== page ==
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Old lures still work old magic

July 30, 2011

The slow and steady plop-plop-plop sound emanating from my 50+ year-old black Arbogast Jitterbug was music to my ears as I stood in the semi-light, straining to see the lure returning to me.

I wondered, how many times had I thrown this old, beat up Jitterbug that was older than me, and how many big ol' largemouths and muskies had mistaken it for a struggling fish, baby muskrat or duck?

The soothing steady rhythm was suddenly interrupted by a loud splash, then another, and another. Many years behind the rod told me to keep reeling, don't ever stop. Suddenly, on the fourth try an 18-pound redfish had nabbed it and headed for downtown Matlacha. After heating up the drag several times I finally brought the oversize flats red to the boat for pictures and a quick release.

A client that morning loved to throw antique lures, so we dug in our old freshwater boxes and both brought a handful with us to the dock that day.

I'm a lure nut myself and fish lures 95 percent of the time. I also collect old lures as well, so that morning we agreed that nothing to be castled could be under 50 years old. Dying Flutters, ancient Zara Spooks, Wounded Spooks, Hula Poppers, even Hawaiian Wigglers, and several other old Heddon veteran plugs were brought out of retirement and sent out on yet another dangerous mission, this time in salt water.

The upcoming fall redfish season not only provides world class schooling redfish action, but also a great time to experiment with plugs and lures of many varieties. A flat full of schooled and actively feeding reds will devour anything that doesn't scare them, and do so with gusto.

The first time you see a half-dozen reds trying to outsprint each other to get to your lure it's a sight you won't soon forget. Competition in large feeding schools is fierce and the fish are more than willing biters.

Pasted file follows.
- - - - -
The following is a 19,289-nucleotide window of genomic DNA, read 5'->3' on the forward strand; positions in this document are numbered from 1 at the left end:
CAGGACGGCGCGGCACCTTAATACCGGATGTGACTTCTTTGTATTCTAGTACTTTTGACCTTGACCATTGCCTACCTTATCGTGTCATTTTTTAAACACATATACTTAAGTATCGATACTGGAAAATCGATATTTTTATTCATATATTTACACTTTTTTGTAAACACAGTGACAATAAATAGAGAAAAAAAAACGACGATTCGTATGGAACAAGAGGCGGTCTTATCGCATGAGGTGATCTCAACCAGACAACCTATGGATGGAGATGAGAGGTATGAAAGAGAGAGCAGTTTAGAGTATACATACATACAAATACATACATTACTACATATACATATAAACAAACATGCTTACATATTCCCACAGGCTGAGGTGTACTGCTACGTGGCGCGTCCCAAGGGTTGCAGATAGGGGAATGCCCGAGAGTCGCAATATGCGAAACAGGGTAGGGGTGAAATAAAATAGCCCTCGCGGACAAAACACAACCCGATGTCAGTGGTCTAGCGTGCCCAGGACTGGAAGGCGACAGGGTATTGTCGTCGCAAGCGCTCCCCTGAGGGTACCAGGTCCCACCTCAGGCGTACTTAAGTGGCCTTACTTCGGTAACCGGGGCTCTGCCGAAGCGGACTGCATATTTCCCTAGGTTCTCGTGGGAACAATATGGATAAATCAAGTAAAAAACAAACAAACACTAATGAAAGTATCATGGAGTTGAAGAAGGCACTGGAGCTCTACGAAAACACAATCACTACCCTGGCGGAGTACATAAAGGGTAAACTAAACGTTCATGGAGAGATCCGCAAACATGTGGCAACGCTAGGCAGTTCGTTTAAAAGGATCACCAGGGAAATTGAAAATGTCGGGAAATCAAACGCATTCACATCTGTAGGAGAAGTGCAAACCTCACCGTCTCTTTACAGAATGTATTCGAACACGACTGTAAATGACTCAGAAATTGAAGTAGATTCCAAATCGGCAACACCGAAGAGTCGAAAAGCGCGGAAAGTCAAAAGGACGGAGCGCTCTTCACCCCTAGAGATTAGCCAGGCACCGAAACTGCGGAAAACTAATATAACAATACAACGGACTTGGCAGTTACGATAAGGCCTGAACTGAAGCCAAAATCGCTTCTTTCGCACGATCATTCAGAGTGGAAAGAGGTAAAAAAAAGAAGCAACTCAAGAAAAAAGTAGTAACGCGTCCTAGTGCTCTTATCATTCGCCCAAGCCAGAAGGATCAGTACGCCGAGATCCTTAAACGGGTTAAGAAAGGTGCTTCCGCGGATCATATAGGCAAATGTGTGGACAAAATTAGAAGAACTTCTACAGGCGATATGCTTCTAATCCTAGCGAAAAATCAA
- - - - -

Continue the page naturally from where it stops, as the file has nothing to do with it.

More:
A big red trying to grab a topwater plug, usually missing it several times due to the fact that its mouth is positioned basically at the top of its neck, is a fun sight to see. Just remember to keep reeling at the same pace. If he really wants it he will climb all over it several times before finding the pointy parts. A snook, on the other hand, likes an erratic panic stricken topwater presentation. Whatever species is attacking your topwater the rule is keep it moving, keep him interested.

Speaking of Hawaiian Wigglers, the spinnerbait, whether straight shaft or bass style, flat catches reds, and big ones. This past year I've fished a gold-bladed, 3/8-ounce Zorro spinnerbait with a gold-flecked white shirt with a DOA gold flake plastic minnow and caught several bigger reds. It seems like this is a big fish bait as the rat reds seemed to shy away from it while the over 30-inch reds really thumped it.

There are lots of spinnerbait choices with the gold blade a little forward of the skirt style working the best. Strike King has made their Redfish Magic Spinnerbait for some time now, but it's been slow to be accepted around these parts. If you are an old bass fisherman you know how a bass simply kills a spinnerbait. Well a 32-inch red will try to rip the rod from your hand when he hits your blade bait.

I've found a steady, medium retrieve works best. Alternating casts to shoreline structure as well as long searching casts on the open flat will produce reds. A blade bait cast near a feeding school will get eaten. Use your baitcasting gear as a full day on the water casting a spinner with a spinning rod is a good way to shorten its life.

Do not forget buzz baits for a real topwater thrill. Both snook and reds will hit them and it's almost always a vicious attack.

Capt. George Tunison is a Cape Coral resident fishing guide. Contact him at 239-282-9434 or, or Flying Fins Sportfishing.



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